The Diving Universe by Kristine Kathryn Rusch:
Diving into the Wreck
City of Ruins

The Night's Dawn Trilogy by Peter F. Hamilton:
The Reality Dysfunction
The Neutronium Alchemist
The Naked God
Feb. 28th, 2012 02:33 am (UTC)
Ooooooooh, someone else loves the Diving universe! This series can be as gripping and scary as a ghost story, but no ghosts or creepy-crawlies....just archaeology and abandoned spaceships. Beautiful.
Feb. 27th, 2012 11:58 pm (UTC)
John C. Wright's Golden Age, Phoenix Ascendent, and Golden Transcedence. So far future as to be quite alien. Count To Trillion, too, but that's still in progress.

Rick Cook's Limbo System. A first contact story.

Jack Campbell's Lost Fleet series. Dauntless, Fearless, Courageous, Valiant, Relentless, and Victorious Future civilization

Lois McMaster Bujold's Vorkosigan series. Future civilization

Only You Can Save Mankind by Terry Pratchett. Sort of. But it's definitely got aliens! And it's a great book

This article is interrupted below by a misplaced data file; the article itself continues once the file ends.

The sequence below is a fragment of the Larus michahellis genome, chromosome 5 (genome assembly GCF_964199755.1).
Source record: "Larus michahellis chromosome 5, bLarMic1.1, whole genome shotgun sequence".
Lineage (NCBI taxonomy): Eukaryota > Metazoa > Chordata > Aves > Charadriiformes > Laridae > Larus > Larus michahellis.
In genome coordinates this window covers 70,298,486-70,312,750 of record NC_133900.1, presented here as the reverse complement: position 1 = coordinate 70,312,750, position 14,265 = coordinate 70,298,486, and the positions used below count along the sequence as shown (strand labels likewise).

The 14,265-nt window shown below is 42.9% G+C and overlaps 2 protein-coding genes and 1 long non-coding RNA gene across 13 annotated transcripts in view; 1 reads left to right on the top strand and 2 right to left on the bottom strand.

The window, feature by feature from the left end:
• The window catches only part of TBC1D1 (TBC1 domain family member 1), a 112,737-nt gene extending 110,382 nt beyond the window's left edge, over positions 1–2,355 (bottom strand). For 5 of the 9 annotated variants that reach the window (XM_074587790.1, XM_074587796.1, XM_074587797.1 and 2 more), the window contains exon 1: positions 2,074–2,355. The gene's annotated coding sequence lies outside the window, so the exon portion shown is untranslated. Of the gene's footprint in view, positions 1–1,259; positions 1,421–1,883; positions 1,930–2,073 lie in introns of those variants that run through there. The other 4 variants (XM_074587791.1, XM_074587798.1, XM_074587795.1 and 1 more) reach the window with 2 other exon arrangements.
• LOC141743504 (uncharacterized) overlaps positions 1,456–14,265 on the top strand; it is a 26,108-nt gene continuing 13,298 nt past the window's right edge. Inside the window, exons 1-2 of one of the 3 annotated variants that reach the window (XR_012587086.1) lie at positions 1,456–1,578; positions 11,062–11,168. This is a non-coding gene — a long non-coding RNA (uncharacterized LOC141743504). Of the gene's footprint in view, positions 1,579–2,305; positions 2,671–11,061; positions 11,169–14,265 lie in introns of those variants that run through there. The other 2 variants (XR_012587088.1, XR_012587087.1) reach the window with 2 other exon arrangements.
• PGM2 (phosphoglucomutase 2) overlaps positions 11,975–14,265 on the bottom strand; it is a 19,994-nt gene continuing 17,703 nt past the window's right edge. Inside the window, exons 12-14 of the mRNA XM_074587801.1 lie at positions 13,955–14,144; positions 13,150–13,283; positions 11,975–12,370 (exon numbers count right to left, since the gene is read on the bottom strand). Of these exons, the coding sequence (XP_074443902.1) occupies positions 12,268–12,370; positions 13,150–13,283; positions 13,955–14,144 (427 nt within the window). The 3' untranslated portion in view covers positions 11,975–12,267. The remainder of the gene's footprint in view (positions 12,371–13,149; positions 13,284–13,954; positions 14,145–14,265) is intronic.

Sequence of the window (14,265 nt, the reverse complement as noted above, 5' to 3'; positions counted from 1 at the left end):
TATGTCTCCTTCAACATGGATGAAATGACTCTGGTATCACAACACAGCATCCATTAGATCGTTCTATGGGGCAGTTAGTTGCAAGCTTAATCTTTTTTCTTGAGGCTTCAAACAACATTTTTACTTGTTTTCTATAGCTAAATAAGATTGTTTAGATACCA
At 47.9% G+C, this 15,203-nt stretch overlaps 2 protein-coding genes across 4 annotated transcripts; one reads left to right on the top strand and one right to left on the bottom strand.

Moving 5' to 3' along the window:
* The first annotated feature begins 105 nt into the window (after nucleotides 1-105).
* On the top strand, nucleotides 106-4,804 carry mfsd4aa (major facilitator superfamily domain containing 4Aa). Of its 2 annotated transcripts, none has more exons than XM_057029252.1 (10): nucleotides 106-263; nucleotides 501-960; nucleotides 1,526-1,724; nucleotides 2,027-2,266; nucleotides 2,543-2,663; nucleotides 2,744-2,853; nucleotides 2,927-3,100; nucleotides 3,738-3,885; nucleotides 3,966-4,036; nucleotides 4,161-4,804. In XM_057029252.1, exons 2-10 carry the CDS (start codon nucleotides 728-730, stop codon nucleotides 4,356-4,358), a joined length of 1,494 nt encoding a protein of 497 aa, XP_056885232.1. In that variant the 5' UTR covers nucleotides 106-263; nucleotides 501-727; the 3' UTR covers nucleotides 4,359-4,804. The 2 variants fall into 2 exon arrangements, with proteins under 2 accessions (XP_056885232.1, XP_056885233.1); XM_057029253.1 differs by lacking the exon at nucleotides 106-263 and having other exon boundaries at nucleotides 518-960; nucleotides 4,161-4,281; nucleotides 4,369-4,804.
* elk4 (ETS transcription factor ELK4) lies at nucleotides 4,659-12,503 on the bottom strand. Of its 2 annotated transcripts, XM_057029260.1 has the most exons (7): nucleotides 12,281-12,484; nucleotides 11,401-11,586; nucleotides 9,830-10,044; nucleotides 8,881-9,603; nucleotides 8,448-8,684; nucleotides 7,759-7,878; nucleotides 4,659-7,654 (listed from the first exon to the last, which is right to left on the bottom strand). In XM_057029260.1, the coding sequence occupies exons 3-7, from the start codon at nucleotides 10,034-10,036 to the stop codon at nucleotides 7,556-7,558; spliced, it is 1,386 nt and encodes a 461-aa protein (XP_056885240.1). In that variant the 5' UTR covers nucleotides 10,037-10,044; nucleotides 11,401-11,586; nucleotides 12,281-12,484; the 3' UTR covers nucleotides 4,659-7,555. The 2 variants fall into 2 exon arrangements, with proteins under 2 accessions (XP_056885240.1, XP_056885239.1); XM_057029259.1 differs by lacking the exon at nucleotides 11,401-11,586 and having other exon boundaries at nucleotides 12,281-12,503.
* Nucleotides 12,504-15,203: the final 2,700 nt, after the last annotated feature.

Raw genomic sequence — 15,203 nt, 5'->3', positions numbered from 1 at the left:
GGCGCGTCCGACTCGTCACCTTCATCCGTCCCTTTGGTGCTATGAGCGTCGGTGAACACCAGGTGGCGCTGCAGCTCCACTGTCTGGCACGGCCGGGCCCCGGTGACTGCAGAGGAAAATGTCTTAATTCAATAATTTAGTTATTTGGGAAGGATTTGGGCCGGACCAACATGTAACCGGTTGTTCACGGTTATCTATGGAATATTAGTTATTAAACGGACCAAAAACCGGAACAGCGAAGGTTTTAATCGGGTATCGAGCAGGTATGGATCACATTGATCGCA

Archangel by Sharon Shinn. Future civilization

Endless Blue by Wen Spencer. Future civilization and aliens. A Brother's Price. Not future, not alternate history --that can be discerned -- but world-building with no fantasy elements.

Brothers of the Snake by Dan Abnett Future civilization. And aliens, too. Also The Founding , the omnibus of the first three of his Gaunt's Ghosts books in the same universe. Ciaphas Cain: Hero of the Imperium by Sandy Mitchell is another omnibus in the same universe. They're all good, even if you have to go to the media tie-in section for Warhammer 40,000 to read them.